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10th Apr 2022

Rory McIlroy gives us all reason to believe again with stunning Masters run

Patrick McCarry

When this guy gets on a run, watch out.

If Rory McIlroy can ever get his majors act together on Thursday and Fridays, he could still end his career with a clutch more big wins.

You just can’t quit Rory McIlroy.

Every time you tell yourself that you will not, you cannot, you just bloody won’t get invested in the guy, he starts shooting from the hip and you get sucked in again.

He won his last major in 2014. Eight years ago. Eight years. It’s simultaneously mad and, for those that have followed him closely, it makes sense.

He has cared too much, he has cared too little, he has cared just enough. None of it has mattered.

Every time you think he is getting back in the zone, he will have a Masters, Open, USPGA or US Open that makes you curse yourself for succumbing to hope.

The albatross [and not the good one] for McIlroy has been his opening rounds. In this Masters, he went 73, 73 to start. In the context of a tough tournament, it was good, but he was already out of touch. By Friday night, he was already 10 behind the steadiest Eddie out there – Scottie Scheffler.

On Masters Sunday, after a positive third round, Rory McIlroy started his final round 10 shots adrift of overnight leader Scheffler.

Kevin Na, Bob McIntyre and Jon Rahm showed what was possible with rounds of 69, earlier in the day. Russell Henley had also given the latter starters hope by shooting 31 for the front nine.

McIlroy saw that. He saw it all. He saw it all and went so much lower.

Out in 32, home in 32. 22 putts. Six birdies. One eagle. 64 strokes.

There were highlights aplenty, but these were two of our favourites. This chip on 10:

And this incredible hole-out from the bunker on 18:

‘I’m getting the hang of this place’ – Rory McIlroy

Such was his deficit from Scottie Scheffler that McIlroy would finish well over an hour before the American. Golf fans watching told themselves he was definitely, definitely too far back.

It was a nice ride and all, but no need to get carried away.

Then McIlroy eagled 13 and went to -6 with five to play. If he can just get two or three more birdies, some of us thought, he might have a chance. We were back on-board.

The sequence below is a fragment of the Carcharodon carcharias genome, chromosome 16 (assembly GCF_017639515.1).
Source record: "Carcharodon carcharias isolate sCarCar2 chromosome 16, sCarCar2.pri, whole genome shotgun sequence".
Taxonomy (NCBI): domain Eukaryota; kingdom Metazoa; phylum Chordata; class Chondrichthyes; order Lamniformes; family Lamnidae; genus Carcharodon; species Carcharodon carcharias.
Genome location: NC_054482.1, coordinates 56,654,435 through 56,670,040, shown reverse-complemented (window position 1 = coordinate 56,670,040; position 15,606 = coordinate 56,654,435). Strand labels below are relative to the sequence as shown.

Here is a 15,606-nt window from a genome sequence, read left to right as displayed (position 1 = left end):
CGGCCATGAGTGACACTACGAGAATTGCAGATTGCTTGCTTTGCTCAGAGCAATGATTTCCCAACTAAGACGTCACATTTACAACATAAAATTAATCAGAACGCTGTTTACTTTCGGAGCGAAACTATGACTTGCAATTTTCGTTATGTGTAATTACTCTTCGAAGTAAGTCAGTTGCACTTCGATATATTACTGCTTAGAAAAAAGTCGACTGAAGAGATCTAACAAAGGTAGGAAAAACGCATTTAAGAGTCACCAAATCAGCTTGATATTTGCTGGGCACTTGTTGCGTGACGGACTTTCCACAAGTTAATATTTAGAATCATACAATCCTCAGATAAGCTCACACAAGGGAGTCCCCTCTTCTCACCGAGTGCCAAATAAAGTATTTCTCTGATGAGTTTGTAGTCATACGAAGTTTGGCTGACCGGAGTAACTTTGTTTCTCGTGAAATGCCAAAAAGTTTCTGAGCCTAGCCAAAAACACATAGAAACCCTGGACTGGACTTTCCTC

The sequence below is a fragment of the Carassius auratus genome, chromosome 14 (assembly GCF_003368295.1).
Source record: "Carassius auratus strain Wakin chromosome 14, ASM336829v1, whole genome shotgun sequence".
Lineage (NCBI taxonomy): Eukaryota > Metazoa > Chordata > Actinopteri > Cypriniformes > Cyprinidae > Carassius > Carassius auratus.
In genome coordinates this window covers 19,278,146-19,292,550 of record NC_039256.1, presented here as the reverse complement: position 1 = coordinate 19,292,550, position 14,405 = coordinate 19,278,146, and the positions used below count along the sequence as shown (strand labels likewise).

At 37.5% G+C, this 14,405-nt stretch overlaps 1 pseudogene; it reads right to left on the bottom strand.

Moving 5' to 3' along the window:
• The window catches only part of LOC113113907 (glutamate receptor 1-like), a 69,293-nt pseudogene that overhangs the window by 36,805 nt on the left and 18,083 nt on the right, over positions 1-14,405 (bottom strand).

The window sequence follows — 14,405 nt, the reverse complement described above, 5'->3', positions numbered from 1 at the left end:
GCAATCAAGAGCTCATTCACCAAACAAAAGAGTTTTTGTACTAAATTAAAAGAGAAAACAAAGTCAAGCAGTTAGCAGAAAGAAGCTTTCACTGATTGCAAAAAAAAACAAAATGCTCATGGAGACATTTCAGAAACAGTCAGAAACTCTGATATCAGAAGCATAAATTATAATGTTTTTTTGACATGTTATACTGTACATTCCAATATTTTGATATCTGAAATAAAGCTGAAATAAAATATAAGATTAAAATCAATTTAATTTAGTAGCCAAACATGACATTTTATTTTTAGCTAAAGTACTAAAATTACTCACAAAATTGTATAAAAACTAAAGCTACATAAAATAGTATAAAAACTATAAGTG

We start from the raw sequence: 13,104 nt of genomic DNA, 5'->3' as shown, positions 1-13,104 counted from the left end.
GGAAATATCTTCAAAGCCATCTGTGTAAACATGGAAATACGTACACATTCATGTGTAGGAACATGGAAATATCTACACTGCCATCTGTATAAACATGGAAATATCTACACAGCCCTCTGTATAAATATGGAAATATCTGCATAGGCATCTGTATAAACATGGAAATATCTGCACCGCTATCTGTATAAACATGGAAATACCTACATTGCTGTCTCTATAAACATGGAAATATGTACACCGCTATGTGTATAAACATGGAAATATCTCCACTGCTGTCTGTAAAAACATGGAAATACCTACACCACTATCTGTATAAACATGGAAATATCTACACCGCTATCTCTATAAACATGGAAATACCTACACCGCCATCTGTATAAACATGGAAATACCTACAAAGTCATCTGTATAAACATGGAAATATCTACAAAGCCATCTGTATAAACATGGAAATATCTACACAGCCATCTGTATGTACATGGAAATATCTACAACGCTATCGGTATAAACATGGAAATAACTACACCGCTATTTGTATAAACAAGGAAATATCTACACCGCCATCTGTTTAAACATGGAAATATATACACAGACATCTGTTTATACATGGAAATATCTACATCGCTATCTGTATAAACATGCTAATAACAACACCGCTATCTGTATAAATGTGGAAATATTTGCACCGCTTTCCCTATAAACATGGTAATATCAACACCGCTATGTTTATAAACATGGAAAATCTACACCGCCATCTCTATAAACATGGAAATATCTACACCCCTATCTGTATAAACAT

A poor tee shot on 15 cost him a chance to go for the green in two, and 16 was another chance gone. By 18, we were telling ourselves it was fun while it lasted, and then he chipped in from the bunker after using the slope to feed the ball back towards the hole.

McIlroy went spare. The crowd went ballistic – Rory, Rory, RORY!

It was no green jacket, but it was fun ride. Afterwards, he told Sky Sports:

“I’m getting the hang of this place, after 14 years of trying. Whatever happens, I’m going to keep coming back.”

Scheffler was not for catching, though. It was not all pretty, but he was so damn impressive. After McIlroy had carded a clubhouse lead of -7, Scheffler’s immediate response [his next three holes] was par, birdie, birdie.

Another year goes by without McIlroy completing the Grand Slam, but he has got us invested in his three other bites at the majors cherry in 2022. We are on this ride until it stops.

Shane Lowry fighting until the death

While Seamus Power hit his lowest round of the Masters, a 70, to finish on +4, Shane Lowry had a right old rollercoaster of a final round.

Starting on -2, and seven shots back from Scheffler, Lowry got an early birdie before a disaster on the par-3 fourth hole saw him card an ugly ‘6’ on his scorecard.

That triple bogey would have ended most golfers out there, but Lowry kept fighting. His response to that huge blip was to card three birdies in a four-hole stretch to climb back up the leaderboard.

All that fighting spirit must have emanated from his days getting his teeth jarred and jolted playing Ireland’s other favourite past-times…

Lowry did not get out of Amen Corner without one bogey, but he rallied again to get birdies on 13, 15 and 18. A top five finish was just reward for a positive week with a heap of highs and lows.

Speaking/writing of ‘deserved’, though, take a bow Scottie Scheffler.

A worthy champion.

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